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This Month in NASA History: CapCom for Apollo 11

Apollo 11 CapCom Charles M. Duke, Jr., left, with astronauts James A. Lovell, Jr., center, and Fred W. Haise, Jr. during the first human lunar landing on July 20, 1969. Photo Credit: NASA

Duke talks Armstrong and Aldrin through communications issues, alarms, and a dwindling fuel supply to help them reach the lunar surface.

On a clear day in the early 1950s, Charles M. Duke, Jr., a student at Lancaster High School, was riding in his friend’s convertible. Looking up, Duke saw a contrail, a rarity in the skies over Charlotte, North Carolina, that early in the jet age.  

Gosh, it’d be nice to make a contrail. I wonder what that’d be like?” Duke thought. “And I started dreaming about flying airplanes then.” 

It wasn’t long until Duke was flying. At the U.S. Navel Academy, Duke was a passenger several times in the N3N, a bright yellow, tandem-seat, open cockpit, bi-wing seaplane. Duke found that the motion sickness he felt aboard ships was gone in the skies, even in a plane as raucous as the “Yellow Bird.” 

Portrait of Astronaut Charles M. Duke, Jr. Photo Credit: NASA

Portrait of Astronaut Charles M. Duke, Jr. Photo Credit: NASA

“I was hooked from that moment on,” Duke recalled in an oral history. When he graduated, he volunteered for the U.S. Air Force. After earning a Master of Science degree in Aeronautics from the Massachusetts Institute of Technology, he soon made his way to the Air Force Test Pilot School at Edwards Air Force Base, California.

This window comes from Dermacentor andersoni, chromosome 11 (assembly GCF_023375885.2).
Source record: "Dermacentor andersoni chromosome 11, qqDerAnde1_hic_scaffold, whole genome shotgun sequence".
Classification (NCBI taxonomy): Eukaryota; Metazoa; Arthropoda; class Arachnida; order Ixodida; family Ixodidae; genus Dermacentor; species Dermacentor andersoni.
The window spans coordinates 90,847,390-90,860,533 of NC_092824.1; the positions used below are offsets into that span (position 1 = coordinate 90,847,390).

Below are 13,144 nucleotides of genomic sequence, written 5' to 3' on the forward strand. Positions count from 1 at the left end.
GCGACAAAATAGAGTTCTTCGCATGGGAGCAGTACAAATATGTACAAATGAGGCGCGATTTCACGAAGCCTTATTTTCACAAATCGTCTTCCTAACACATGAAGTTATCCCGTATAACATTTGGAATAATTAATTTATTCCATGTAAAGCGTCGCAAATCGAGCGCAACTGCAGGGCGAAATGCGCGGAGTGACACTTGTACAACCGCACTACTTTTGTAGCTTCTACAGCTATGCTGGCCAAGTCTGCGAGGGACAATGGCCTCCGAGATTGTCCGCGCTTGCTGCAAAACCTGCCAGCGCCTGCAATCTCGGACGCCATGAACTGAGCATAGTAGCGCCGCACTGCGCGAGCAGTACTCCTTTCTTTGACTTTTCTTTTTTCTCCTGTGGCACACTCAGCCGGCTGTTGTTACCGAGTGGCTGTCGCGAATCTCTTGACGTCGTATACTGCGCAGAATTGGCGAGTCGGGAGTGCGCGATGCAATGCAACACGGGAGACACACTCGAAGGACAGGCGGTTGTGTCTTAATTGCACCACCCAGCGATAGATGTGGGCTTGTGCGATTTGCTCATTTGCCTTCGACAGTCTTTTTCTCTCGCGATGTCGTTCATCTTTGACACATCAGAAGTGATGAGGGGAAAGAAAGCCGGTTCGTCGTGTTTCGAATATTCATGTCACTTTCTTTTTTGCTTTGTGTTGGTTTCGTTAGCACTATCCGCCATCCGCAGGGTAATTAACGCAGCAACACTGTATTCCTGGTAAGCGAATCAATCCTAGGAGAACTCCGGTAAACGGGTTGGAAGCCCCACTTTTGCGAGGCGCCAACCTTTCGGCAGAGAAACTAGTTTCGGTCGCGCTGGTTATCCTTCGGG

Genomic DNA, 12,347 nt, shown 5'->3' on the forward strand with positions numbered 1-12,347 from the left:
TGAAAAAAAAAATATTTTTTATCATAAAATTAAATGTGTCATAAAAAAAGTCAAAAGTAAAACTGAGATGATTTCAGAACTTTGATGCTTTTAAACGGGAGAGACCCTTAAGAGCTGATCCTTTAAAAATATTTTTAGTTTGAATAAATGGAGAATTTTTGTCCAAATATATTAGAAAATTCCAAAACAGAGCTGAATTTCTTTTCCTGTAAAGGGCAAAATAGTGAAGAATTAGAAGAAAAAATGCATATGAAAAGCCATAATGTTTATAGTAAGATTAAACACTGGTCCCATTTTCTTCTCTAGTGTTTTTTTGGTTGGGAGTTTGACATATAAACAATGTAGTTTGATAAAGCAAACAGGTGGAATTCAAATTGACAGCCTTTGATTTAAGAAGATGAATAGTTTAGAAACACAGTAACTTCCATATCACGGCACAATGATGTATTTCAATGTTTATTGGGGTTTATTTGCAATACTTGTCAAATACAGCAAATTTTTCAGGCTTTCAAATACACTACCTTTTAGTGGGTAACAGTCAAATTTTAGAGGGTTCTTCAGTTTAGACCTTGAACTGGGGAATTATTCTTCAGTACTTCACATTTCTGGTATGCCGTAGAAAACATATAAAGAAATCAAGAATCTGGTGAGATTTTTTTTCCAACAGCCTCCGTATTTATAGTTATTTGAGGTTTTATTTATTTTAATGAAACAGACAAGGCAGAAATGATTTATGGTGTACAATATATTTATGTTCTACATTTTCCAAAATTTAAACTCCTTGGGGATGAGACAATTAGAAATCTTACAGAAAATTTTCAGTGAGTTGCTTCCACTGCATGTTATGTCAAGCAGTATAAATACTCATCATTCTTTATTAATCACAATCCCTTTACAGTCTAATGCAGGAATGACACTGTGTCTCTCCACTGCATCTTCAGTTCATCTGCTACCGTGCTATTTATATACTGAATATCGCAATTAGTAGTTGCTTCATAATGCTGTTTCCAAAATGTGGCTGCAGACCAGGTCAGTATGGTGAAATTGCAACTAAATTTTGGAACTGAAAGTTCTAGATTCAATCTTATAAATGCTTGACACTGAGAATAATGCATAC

Duke was selected to be a NASA astronaut in April 1966. He played an instrumental role in sorting out instability issues with the ascent engine of Apollo’s Lunar Module. “That’s a critical engine. I mean, if it didn’t work, you were going to either crash on the Moon or [be] trapped on the Moon,” Duke recalled.  

Duke’s familiarity with the lunar module was an asset when he served on the support crew for Apollo 10. He helped develop the crucial activation and checkout procedures the astronauts used when they entered the lander for the first time at the Moon and separated from the command module. He also served as Capsule Communicator (CapCom) for the portion of the mission in which the crew made the first orbits around the Moon in the lunar module and returned to the command module for the critical rendezvous.  

“I probably had the most experience of any of the astronauts who were not on a crew in the lunar module,” Duke said. Shortly after, Apollo 11 astronauts Neil A. Armstrong and Edwin E. “Buzz” Aldrin, Jr. approached Duke. “ ‘Charlie, you know, we’d like you to do activation and checkout for us for the landing.’ And I said, ‘Man, that’d be a great honor. I’d love to do it.’ And, of course, that’s what I did,” Duke recalled. 

The afternoon of July 20, 1969—55 years ago this month—was tense. NASA had worked the better part of a decade to reach this moment. Armstrong and Aldrin undocked the lunar module from the command module at 1:44 p.m ET.  

Duke: Eagle, Houston. We see you on the steerable. Over.
Armstrong: Roger. Eagle is undocked.
Duke: Roger. How does it look, Neil?
Armstrong: The Eagle has wings.
Duke: Roger.
Armstrong: Looking good.  

“We had trained for a couple of months to get as perfect as we could on this landing procedure,” Duke said, in a NASA video. “As we started the actual landing sequence, things started to go not quite right.”  

This image was taken during separation of the Lunar Module and the Command Module during and the LM’s descent to the lunar surface. Photo credit: NASA

The first problems were with communications. Armstrong had to reorient the spacecraft multiple times during the descent to reestablish contact with Mission Control through the lunar module’s high-gain antenna. At times, Houston relayed communications via Michael Collins, who was orbiting the Moon alone in the command module. It was Collins who told Armstrong and Aldrin they had been given the “go” for a powered descent.